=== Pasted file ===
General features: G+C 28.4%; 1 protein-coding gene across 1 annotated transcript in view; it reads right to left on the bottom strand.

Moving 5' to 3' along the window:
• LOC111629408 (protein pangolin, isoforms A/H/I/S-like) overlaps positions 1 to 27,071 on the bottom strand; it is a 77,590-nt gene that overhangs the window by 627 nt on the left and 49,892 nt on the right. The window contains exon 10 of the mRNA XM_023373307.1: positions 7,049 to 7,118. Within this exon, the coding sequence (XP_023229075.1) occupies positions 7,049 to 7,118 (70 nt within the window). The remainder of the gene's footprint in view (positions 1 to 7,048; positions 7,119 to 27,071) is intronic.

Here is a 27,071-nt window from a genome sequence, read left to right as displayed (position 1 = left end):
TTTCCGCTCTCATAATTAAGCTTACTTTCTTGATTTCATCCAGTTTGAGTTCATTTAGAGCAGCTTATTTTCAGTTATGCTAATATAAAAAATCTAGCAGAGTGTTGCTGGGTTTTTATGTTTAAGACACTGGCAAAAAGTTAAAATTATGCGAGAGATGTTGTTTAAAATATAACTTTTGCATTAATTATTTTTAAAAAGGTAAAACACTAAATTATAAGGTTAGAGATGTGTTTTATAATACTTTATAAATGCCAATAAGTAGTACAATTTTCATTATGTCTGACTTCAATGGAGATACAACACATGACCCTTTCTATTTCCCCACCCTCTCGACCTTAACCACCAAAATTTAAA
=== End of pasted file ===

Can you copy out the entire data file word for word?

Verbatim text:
General features: G+C 28.4%; 1 protein-coding gene across 1 annotated transcript in view; it reads right to left on the bottom strand.

Moving 5' to 3' along the window:
• LOC111629408 (protein pangolin, isoforms A/H/I/S-like) overlaps positions 1 to 27,071 on the bottom strand; it is a 77,590-nt gene that overhangs the window by 627 nt on the left and 49,892 nt on the right. The window contains exon 10 of the mRNA XM_023373307.1: positions 7,049 to 7,118. Within this exon, the coding sequence (XP_023229075.1) occupies positions 7,049 to 7,118 (70 nt within the window). The remainder of the gene's footprint in view (positions 1 to 7,048; positions 7,119 to 27,071) is intronic.

Here is a 27,071-nt window from a genome sequence, read left to right as displayed (position 1 = left end):
TTTCCGCTCTCATAATTAAGCTTACTTTCTTGATTTCATCCAGTTTGAGTTCATTTAGAGCAGCTTATTTTCAGTTATGCTAATATAAAAAATCTAGCAGAGTGTTGCTGGGTTTTTATGTTTAAGACACTGGCAAAAAGTTAAAATTATGCGAGAGATGTTGTTTAAAATATAACTTTTGCATTAATTATTTTTAAAAAGGTAAAACACTAAATTATAAGGTTAGAGATGTGTTTTATAATACTTTATAAATGCCAATAAGTAGTACAATTTTCATTATGTCTGACTTCAATGGAGATACAACACATGACCCTTTCTATTTCCCCACCCTCTCGACCTTAACCACCAAAATTTAAA